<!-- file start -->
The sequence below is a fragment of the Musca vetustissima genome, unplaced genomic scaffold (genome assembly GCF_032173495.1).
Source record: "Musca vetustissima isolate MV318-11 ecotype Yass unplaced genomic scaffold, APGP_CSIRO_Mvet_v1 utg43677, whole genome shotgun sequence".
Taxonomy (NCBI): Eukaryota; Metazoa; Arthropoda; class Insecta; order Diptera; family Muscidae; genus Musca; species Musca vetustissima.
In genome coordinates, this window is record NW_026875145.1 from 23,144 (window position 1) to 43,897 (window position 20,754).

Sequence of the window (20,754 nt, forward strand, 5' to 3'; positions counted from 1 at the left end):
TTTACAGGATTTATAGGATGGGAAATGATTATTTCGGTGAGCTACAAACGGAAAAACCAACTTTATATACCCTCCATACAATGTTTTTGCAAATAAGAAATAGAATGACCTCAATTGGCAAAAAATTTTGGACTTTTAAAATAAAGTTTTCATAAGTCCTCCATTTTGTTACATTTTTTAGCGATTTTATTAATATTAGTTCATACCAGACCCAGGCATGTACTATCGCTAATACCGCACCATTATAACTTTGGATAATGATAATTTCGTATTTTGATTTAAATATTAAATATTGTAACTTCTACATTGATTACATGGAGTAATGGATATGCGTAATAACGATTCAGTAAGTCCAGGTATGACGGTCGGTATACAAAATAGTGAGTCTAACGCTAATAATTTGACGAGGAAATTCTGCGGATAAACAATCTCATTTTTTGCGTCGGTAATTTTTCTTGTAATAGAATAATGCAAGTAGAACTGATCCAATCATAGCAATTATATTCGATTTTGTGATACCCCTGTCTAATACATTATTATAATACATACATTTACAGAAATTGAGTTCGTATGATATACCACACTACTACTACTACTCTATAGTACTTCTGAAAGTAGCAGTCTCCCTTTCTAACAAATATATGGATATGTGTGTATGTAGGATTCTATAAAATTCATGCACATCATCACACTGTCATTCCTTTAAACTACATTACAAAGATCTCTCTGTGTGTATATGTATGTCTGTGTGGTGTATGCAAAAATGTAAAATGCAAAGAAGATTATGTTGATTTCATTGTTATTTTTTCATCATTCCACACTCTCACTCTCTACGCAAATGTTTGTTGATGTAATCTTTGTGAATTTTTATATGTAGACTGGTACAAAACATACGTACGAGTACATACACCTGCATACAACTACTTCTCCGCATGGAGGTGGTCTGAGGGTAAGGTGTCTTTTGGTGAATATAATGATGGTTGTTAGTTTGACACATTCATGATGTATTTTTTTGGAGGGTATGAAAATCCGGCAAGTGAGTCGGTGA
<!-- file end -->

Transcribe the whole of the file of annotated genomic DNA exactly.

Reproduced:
The sequence below is a fragment of the Musca vetustissima genome, unplaced genomic scaffold (genome assembly GCF_032173495.1).
Source record: "Musca vetustissima isolate MV318-11 ecotype Yass unplaced genomic scaffold, APGP_CSIRO_Mvet_v1 utg43677, whole genome shotgun sequence".
Taxonomy (NCBI): Eukaryota; Metazoa; Arthropoda; class Insecta; order Diptera; family Muscidae; genus Musca; species Musca vetustissima.
In genome coordinates, this window is record NW_026875145.1 from 23,144 (window position 1) to 43,897 (window position 20,754).

Sequence of the window (20,754 nt, forward strand, 5' to 3'; positions counted from 1 at the left end):
TTTACAGGATTTATAGGATGGGAAATGATTATTTCGGTGAGCTACAAACGGAAAAACCAACTTTATATACCCTCCATACAATGTTTTTGCAAATAAGAAATAGAATGACCTCAATTGGCAAAAAATTTTGGACTTTTAAAATAAAGTTTTCATAAGTCCTCCATTTTGTTACATTTTTTAGCGATTTTATTAATATTAGTTCATACCAGACCCAGGCATGTACTATCGCTAATACCGCACCATTATAACTTTGGATAATGATAATTTCGTATTTTGATTTAAATATTAAATATTGTAACTTCTACATTGATTACATGGAGTAATGGATATGCGTAATAACGATTCAGTAAGTCCAGGTATGACGGTCGGTATACAAAATAGTGAGTCTAACGCTAATAATTTGACGAGGAAATTCTGCGGATAAACAATCTCATTTTTTGCGTCGGTAATTTTTCTTGTAATAGAATAATGCAAGTAGAACTGATCCAATCATAGCAATTATATTCGATTTTGTGATACCCCTGTCTAATACATTATTATAATACATACATTTACAGAAATTGAGTTCGTATGATATACCACACTACTACTACTACTCTATAGTACTTCTGAAAGTAGCAGTCTCCCTTTCTAACAAATATATGGATATGTGTGTATGTAGGATTCTATAAAATTCATGCACATCATCACACTGTCATTCCTTTAAACTACATTACAAAGATCTCTCTGTGTGTATATGTATGTCTGTGTGGTGTATGCAAAAATGTAAAATGCAAAGAAGATTATGTTGATTTCATTGTTATTTTTTCATCATTCCACACTCTCACTCTCTACGCAAATGTTTGTTGATGTAATCTTTGTGAATTTTTATATGTAGACTGGTACAAAACATACGTACGAGTACATACACCTGCATACAACTACTTCTCCGCATGGAGGTGGTCTGAGGGTAAGGTGTCTTTTGGTGAATATAATGATGGTTGTTAGTTTGACACATTCATGATGTATTTTTTTGGAGGGTATGAAAATCCGGCAAGTGAGTCGGTGA